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Interleukin-8, key marker for colorectal cancer treatment

Colorectal cancer (CRC) is currently one of the three most frequent malignancies in Western industrial nations. Although the 5-year survival rate for patients with early stage and local CRC approaches nearly 90%, survival is dramatically decreased by local recurrence and the development of distant metastases that primarily affect the liver, which are the predominant cause of CRC-related mortality.

Although IL-8 expression has been recently correlated with the tumorpathology of various carcinoma types, the role of IL-8 in tumor development and metastasis is still not fully understood and often discussed controversially. Moreover, it remains unclear whether IL-8 expression is related to cancer progression and metastatic potential in colorectal carcinoma tissues.

This issue was addressed by Dr. Rubie and colleagues from the University of the Saarland, Germany. The investigators report on a potential role of IL-8 in the development and metastatic spread of colorectal cancer in the October 7 issue of the World Journal of Gastroenterology.

The article investigates the expression profile of IL-8 in inflammatory (ulcerative colitis), non-malignant (colorectal adenoma) and CRC tissues of different tumor stages as well as in colorectal liver metastases (CRLM) along with their related primary colorectal tumors.

The major findings demonstrate significant IL-8 up-regulation in all inflammatory, non-malignant and malignant colorectal entities compared to their corresponding normal tissues. However, the magnitude of IL-8 expression in surgical CRC tissue specimens correlates with increasing tumor stages and, thus, also with the malignant status of colorectal cancer cells. Moreover, the investigators show for the first time that, irrespective of the tumor stage, IL-8 is significantly higher expressed in CRC tissues compared to inflammatory colorectal conditions and adenomas of the colon/rectum. Since such conditions often constitute prevalent pre-existing disease states in the pathogenesis of colorectal cancer, these results strongly suggest an association between IL-8 up-regulation and the development of CRC. In addition, significant IL-8 overexpression was found in CRLM in comparison to related primary colorectal tumors. Thus, this study not only suggests a correlation between IL-8 expression and the induction and progression of colorectal carcinoma, but also clearly points to a correlation between IL-8 expression and the development of CRLM.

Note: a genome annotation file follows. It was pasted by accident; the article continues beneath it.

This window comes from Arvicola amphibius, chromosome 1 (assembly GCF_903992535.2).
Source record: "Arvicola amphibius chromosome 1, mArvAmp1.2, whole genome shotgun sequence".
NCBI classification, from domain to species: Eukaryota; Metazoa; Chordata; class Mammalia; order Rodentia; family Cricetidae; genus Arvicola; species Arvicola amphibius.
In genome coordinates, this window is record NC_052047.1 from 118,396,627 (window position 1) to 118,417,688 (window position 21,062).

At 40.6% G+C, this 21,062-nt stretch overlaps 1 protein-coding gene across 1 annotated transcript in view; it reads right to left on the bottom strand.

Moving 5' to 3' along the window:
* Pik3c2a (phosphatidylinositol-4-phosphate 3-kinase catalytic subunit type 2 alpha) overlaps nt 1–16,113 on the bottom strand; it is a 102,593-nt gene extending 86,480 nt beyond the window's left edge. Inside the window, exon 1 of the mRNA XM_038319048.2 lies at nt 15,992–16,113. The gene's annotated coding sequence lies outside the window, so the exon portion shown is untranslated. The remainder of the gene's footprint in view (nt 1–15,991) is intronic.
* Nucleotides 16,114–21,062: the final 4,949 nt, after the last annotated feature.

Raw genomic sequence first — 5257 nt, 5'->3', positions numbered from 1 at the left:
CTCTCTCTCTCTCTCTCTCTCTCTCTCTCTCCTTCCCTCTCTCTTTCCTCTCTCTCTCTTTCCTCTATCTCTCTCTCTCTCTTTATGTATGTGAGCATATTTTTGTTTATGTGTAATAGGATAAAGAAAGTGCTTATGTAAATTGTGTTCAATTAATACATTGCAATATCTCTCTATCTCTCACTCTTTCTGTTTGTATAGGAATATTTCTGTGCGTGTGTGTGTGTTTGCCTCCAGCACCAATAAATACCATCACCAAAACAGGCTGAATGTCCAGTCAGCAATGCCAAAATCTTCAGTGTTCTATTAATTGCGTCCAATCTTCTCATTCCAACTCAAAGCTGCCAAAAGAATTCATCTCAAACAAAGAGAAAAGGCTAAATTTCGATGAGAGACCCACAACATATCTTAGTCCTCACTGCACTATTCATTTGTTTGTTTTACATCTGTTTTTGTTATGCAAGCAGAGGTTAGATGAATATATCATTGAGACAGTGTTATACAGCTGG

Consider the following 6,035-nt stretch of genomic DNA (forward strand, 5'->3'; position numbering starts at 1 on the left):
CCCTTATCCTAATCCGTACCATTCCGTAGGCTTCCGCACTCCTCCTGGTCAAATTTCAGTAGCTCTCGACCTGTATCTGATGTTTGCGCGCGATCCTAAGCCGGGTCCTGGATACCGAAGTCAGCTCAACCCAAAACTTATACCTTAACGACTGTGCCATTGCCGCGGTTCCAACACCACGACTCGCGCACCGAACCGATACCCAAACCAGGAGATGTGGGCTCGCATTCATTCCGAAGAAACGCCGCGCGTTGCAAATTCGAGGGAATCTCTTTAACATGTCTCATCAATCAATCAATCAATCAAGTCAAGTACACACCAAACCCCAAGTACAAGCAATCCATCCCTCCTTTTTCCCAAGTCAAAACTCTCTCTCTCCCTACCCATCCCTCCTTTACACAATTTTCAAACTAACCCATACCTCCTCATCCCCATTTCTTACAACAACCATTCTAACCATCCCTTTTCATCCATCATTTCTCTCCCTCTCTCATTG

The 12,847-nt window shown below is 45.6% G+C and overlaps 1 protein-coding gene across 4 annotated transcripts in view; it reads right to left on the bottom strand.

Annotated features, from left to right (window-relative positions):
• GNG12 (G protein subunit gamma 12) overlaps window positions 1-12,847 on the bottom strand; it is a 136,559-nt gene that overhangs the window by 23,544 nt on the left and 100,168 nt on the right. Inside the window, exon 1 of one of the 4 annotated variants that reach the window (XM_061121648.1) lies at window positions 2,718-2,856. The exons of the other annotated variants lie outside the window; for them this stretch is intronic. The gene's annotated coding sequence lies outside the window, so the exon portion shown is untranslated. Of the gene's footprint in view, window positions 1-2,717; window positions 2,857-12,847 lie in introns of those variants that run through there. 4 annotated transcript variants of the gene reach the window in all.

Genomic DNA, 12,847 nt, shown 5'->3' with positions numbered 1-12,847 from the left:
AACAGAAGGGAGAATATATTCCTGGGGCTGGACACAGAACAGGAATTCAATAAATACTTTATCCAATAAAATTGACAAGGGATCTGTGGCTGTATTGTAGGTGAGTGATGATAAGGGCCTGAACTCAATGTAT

"Monitoring the IL-8 expression level in CRC patients may potentially help to assess the course of cancerous conditions and the prognosis of patients with respect to the development of CRLM. In this respect it is conceivable to monitor the IL-8 expression level in CRC patients that show no diagnosable symptoms of CRLM at the time of presentation, but may still carry a high risk for developing such metastases. A significantly up-regulated level of IL-8 might thus be a useful tool to evaluate the prognosis of patients with CRC with meaningful consequences of treatment. Thus, patients with a higher risk of developing CRLM may receive different treatment compared to patients with a lower risk of developing CRLM."

This study shows that IL-8 may serve as a useful indicator of poor prognosis and a putative target for the development of drugs in CRC therapy.

You-De Chang | EurekAlert!
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